Responding to Gun Violence in Uvalde, Texas and Nationwide

NCFR and its members mourn the loss of innocent lives from recent mass shootings, most notably in Uvalde, Texas, Buffalo, New York, and now in Tulsa, Oklahoma. A troubling truth left in the wake of these tragedies is that they do not stand alone. While some recent shootings have been driven by racism and hate, others have no clear motivation. What they all share is a community left with grief and suffering.  

NCFR calls upon its members, and all family researchers and practitioners, to share and utilize the resources detailed below. As professionals who work to understand and strengthen families, we are in unique position to prevent similar tragedies and help families affected cope with the aftermath.


Public Policy Recommendations to Address the Gun Violence Epidemic

NCFR’s family health impact analysis of current U.S. gun policy provides six recommendations for policymakers to address the public health crisis of gun violence, including:

  • Develop both national and community-specific awareness campaigns that would alert families to the evidence-based, individual-level risk factors for gun violence.
  • Adopt state- and federal-level policies that restrict the purchase or possession of guns by persons whose actions represent identifiable risk factors for violence.
  • Expand implementation of gun violence restraining order laws which allow family members and intimate partners to petition for temporary removal of guns from an individual with significant, evidence-based risk factors for causing harm to self or others.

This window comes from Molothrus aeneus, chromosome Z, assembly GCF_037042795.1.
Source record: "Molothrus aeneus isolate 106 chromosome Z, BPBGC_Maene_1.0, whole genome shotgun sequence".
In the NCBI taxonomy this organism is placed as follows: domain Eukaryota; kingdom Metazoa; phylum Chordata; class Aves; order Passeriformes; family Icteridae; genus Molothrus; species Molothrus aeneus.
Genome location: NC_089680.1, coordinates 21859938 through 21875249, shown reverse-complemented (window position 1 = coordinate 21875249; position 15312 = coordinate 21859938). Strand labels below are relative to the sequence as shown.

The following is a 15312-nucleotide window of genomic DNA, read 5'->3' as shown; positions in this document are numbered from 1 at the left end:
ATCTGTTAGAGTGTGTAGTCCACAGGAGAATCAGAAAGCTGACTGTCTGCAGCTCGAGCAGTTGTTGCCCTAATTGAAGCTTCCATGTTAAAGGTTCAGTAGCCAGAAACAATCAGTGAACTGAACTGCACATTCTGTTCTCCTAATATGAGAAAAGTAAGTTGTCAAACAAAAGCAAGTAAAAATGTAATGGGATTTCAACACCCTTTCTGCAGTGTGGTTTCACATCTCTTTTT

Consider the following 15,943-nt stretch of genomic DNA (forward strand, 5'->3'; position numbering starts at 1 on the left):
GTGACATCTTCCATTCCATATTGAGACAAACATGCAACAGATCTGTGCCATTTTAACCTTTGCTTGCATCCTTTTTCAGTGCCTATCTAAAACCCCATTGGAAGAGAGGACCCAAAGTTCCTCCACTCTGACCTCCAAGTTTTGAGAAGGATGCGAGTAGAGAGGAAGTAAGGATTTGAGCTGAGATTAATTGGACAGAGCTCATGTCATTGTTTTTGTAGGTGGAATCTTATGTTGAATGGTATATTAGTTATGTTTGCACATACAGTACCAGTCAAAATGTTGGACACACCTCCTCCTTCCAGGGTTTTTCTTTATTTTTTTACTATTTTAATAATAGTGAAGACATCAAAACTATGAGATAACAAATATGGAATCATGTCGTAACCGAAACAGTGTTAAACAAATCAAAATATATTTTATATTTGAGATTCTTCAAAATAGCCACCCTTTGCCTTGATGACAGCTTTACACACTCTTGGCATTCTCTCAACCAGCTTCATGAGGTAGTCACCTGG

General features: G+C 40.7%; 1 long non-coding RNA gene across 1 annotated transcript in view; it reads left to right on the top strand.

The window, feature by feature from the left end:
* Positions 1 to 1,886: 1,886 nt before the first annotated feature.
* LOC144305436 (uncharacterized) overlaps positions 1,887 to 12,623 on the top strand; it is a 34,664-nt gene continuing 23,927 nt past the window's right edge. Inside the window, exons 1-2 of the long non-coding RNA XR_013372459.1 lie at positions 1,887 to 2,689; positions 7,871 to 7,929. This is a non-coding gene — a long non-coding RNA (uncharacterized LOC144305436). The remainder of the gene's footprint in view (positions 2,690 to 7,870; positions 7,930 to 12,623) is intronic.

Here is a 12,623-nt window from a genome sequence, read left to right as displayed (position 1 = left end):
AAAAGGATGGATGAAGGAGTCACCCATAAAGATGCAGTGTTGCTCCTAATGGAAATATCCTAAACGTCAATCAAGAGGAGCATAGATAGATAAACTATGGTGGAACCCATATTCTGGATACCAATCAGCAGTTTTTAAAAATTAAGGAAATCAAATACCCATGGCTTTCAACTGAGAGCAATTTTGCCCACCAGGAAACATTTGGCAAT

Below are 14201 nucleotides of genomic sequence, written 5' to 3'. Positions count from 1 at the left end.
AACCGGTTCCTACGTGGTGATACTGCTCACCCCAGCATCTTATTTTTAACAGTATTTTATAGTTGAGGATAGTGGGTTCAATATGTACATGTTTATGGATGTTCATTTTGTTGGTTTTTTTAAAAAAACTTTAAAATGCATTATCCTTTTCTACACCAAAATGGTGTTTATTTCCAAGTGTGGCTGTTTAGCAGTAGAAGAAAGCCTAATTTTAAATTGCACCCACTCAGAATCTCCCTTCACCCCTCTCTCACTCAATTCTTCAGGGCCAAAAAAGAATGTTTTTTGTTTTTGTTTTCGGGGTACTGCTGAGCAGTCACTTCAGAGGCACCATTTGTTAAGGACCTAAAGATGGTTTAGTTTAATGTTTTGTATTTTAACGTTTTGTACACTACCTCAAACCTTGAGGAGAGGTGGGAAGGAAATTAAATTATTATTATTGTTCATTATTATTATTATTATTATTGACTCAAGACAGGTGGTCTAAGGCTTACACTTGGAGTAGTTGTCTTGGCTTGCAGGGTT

• Adopt and streamline universal background checks at the national level.

Read the full policy brief, A Family Health Impact Analysis of Current United States Gun Policy by NCFR members Deirdre A. Quinn, Ph.D., M.Sc., M.Litt. and Samuel H. Allen, Ph.D.

Share this policy brief with policymakers at all levels. It is important that those making decisions about gun policy be aware of the family research and consult with family professionals when developing new violence legislation.


Understanding Gun Violence from a Family Perspective

NCFR called upon its members and Certified Family Life Educators (CFLE) to create original articles to aid in the understanding and prevention of gun violence from a family perspective. Articles open to the public in this collection include:


Resources to Cope in the Aftermath of Violence

Finally, for those who work directly with families, NCFR has curated collections of practical resources from reputable organizations to help individuals and families cope in the aftermath of mass shootings, and incidents of violence, hate, and racism:


Once again, we ask that you please share and utilize these resources, especially our policy brief on U.S. gun violence.

Mass shootings have only continued to increase in the U.S., with an average of 11 shootings a week, as of May 15, 2022, up from an average of 10 shootings a week in 2021. A mass shooting is defined as an incident in which “four or more people are shot or killed, not including the shooter.” Since the tragedy in Uvalde, there have been 20 more mass shootings in the U.S. as of June 1.

There is much work to be done to reduce U.S. gun violence. To mitigate these impacts, direct political advocacy must be multifaceted, informed by research, include programmatic interventions, and be conducted through a lens of equity.

Thank you for your commitment and work with the families and individuals to support their well-being, growth, and advancement. Together, our shared dedication to families supports the immediate and larger community in these troubling times.